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  5. "Ich mag dich nicht."

"Ich mag dich nicht."

Translation:I do not like you.

March 6, 2013

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I like you not is still correct English, is it not?


This is an archaic construction. It may be an extremely literal translation, but it's very rare in modern English (I've only heard it from people deliberately trying to sound old-fashioned). I can understand why Duolingo doesn't accept it.


Wouldn't this usually be "Ich mag nicht dich"? Why is putting nicht at the end acceptable here?


If you were to say "Ich mag nicht dich" you would have to follow it by a subclause starting with "but."

For instance, "Ich mag nicht dich, aber deine Schwester" (I don't like you, but your sister) would be perfectly fine. The emphasis in the main clause would be on "dich." "I don't like YOU, but your sister."

You could still say "Ich mag dich nicht, aber deine Schwester", but this sounds unnatural. You would rather say "Ich mag dich nicht, sondern deine Schwester."


So from what you say, the position of nicht is merely for the emphasis? Or does it have any other reason? The position of the words is German is quite flexible I hear. But what you are saying goes against it. So, wanting to know more...


Yes, in the example I gave, the word order is definitely for emphasis, so without a contextual subclause the sentence "Ich mag nicht dich" is clearly incorrect, because of an incorrect word order. I don't know if word order is more flexible in German than in other languages. Though, in English, the only other language I know well enough, I don't think there is much leeway either. You can't mess much with the word order in the English sentence "I don't like you." "I like you not" already sounds unnatural.


I'm late, maybe, because I'm on mobile. But when I hear "I like you not", I think of the children's game, where you pull petals from a flower, and go, "He likes me", "He likes me not". It's because of this, that it's been helpful in remembering the word order in these types of sentences.


Interesting. Good to know. In Swedish, both would work ("jag gillar dig inte" and "jag gillar inte dig") for "I don't like you", regardless of any followup-'but's.


Ich mag nicht dich would be more like "It's not you whom I like", i.e. you do like someone, but that person is "not you".


i dont get why is nicht always in the end


Nicht is at the end of verbs, but for adjectives, it's before.


I'm assuming that Ich mag sie nicht would probably not work here ?


It's fine, but it would have to be capitalised.

Ich mag Sie nicht.


I believe it also shows a certain amount of respect, like "vous" in French. For this sentence, "dich" might be preferable :D


Why Dich??? Can we use Du instead?


I believe that "Dich" relates to "You (singular)" as "Him" relates to "He". In English the "you" stays the same, thus making it a bit confusing.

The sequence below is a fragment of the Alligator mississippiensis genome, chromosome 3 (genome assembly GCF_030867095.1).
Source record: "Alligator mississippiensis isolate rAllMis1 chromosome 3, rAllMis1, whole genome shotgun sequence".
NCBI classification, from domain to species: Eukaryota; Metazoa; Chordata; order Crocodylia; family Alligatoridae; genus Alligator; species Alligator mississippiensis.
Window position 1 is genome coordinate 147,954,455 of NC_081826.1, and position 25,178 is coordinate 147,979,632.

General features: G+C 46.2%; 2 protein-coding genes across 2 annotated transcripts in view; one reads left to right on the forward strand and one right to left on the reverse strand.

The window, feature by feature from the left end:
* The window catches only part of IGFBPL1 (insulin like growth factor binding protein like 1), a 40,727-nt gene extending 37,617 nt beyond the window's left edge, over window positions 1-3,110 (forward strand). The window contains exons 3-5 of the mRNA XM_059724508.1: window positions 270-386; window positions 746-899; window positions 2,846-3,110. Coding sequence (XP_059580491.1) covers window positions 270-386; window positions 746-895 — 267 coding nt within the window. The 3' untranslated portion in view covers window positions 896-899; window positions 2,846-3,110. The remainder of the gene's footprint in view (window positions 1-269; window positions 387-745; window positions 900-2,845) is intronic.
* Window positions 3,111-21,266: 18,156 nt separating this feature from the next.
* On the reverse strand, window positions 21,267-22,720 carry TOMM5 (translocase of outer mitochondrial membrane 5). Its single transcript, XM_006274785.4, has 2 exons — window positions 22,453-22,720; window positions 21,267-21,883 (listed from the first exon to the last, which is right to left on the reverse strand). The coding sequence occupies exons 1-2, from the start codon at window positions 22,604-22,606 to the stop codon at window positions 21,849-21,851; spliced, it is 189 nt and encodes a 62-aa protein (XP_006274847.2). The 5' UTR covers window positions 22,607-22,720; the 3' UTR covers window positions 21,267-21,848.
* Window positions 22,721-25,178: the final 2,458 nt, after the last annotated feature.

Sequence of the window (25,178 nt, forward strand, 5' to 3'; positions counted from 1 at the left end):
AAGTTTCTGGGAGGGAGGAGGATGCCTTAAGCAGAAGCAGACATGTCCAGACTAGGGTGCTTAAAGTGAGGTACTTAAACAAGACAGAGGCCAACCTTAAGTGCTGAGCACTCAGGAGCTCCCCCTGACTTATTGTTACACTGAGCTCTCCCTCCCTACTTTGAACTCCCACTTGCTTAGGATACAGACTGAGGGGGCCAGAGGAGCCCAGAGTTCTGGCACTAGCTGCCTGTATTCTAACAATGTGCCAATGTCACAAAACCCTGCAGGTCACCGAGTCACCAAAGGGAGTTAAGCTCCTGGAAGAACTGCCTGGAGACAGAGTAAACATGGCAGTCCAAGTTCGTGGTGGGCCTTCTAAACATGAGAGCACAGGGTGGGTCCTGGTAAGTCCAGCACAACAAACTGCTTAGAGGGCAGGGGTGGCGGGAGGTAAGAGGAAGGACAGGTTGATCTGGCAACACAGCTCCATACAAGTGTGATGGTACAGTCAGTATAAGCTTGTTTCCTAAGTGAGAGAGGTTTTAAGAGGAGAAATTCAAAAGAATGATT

How strong should the "ch" sound be? I´m doing it like h in English "help" and it does not work, I have to do it more like the "flegm sound" in Achmed to get it accepted... Is this how it should be or should I change my mic?


None of the ch's in this sentence are pronounced like the ch in Achmed.



The german phonemes represented by "ch", be it in "Buch" or "Ich" (which are different) doesn't exist in any English word, as far as I know. Like the sound of "th" in English "think" or "this" in Portuguese, my language. "ch" can have a palatal hissing sound as in Ich or a uvular friction sound as in Buch. I would wait for time to let the correct pronounce to sink in, hearing native speakers. But if you want to insist in a perfect pronunciation, get familiar with the International phonetical alphabet (IPA). It's a tool created exactly for this purpose


What is the difference in Du Sie and Dich? I don't understand.


'Du' is the informal version of 'you', while 'Sie' is formal. If you were talking to a friend or someone the same age as you, you'd use 'du'. You'd use 'Sie' while talking to someone superior, like a teacher or elder.

Example: "Verzeihung! Wissen Sie, wo der Bahnhof ist?" (translation: Excuse me! Do you know where the train station is?) You'd use 'Sie' while asking a stranger for directions, since it shows respect.


"Guten Morgen! Weisst du, wo Mama ist?" (translation: Good morning! Do you know where Mom is?" You'd use 'du' when asking a sibling or housemate a simple question.

'Dich' is the accusative form of 'du'. When 'du' is the indirect object of a sentence, it's no longer in the nominative form and gets changed.

Example: "Du bist stark." (translation: You are strong.) You'd say 'du' because 'you' is the subject of the sentence.


"Ich kenne dich." (translation: I know you.) Since "you" is the indirect object ('I' is the subject) you'd use the accusative form. It's like how in English, we say 'me' rather than 'I'.

Ich- mich (me) Du- dich (you) Er/Sie/Es- sich (him/her/it) Wir- uns (us) Ihr- euch (you plural) Sie- sich


"Dich" and "eich" difference??? Both are used for you


Eich doesn't exist'. You probably mean euch.

Difference is: the former is singular, the latter is plural.


Mag? Thought it should be mage?


The verb 'mögen' (to like) is irregular. The 'ich' form is mag.

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